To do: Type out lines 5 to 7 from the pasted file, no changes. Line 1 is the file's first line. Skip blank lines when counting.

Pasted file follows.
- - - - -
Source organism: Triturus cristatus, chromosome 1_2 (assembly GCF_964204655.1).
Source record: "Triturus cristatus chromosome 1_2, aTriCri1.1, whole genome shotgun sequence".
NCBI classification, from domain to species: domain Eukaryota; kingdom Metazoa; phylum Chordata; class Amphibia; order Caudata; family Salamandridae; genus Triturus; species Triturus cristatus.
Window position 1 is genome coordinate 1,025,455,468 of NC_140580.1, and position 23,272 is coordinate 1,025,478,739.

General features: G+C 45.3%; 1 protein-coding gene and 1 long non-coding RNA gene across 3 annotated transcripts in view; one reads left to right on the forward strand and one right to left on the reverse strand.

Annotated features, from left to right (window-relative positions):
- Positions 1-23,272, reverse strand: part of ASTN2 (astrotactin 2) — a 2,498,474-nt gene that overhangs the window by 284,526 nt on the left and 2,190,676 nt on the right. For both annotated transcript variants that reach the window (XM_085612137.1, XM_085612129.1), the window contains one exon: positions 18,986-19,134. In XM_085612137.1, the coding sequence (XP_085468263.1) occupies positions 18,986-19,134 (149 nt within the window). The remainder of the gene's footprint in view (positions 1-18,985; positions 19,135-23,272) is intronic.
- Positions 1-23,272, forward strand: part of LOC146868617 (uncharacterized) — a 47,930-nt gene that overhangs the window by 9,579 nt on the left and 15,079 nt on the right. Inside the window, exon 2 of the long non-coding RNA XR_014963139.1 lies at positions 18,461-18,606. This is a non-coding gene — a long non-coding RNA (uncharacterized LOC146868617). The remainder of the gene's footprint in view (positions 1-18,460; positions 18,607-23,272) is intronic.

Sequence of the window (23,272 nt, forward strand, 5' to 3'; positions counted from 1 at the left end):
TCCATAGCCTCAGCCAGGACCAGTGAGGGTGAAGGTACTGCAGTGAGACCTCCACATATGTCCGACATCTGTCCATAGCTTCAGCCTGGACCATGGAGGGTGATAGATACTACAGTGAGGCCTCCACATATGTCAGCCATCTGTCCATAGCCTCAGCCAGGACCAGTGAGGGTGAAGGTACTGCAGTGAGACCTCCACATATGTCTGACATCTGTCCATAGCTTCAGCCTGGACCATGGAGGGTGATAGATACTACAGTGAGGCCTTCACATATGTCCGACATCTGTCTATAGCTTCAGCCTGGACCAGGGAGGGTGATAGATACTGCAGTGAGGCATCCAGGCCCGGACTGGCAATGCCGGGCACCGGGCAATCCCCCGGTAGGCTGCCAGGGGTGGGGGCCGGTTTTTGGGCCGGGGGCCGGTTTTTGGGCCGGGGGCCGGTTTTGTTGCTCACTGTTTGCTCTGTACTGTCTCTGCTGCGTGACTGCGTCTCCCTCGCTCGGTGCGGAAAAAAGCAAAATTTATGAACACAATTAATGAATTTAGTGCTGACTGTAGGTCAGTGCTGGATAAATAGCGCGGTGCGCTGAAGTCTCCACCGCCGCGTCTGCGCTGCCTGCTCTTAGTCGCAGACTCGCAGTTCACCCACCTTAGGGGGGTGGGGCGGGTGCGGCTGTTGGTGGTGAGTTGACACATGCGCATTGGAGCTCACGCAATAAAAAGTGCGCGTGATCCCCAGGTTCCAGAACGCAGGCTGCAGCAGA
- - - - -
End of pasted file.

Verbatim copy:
General features: G+C 45.3%; 1 protein-coding gene and 1 long non-coding RNA gene across 3 annotated transcripts in view; one reads left to right on the forward strand and one right to left on the reverse strand.

Annotated features, from left to right (window-relative positions):
- Positions 1-23,272, reverse strand: part of ASTN2 (astrotactin 2) — a 2,498,474-nt gene that overhangs the window by 284,526 nt on the left and 2,190,676 nt on the right. For both annotated transcript variants that reach the window (XM_085612137.1, XM_085612129.1), the window contains one exon: positions 18,986-19,134. In XM_085612137.1, the coding sequence (XP_085468263.1) occupies positions 18,986-19,134 (149 nt within the window). The remainder of the gene's footprint in view (positions 1-18,985; positions 19,135-23,272) is intronic.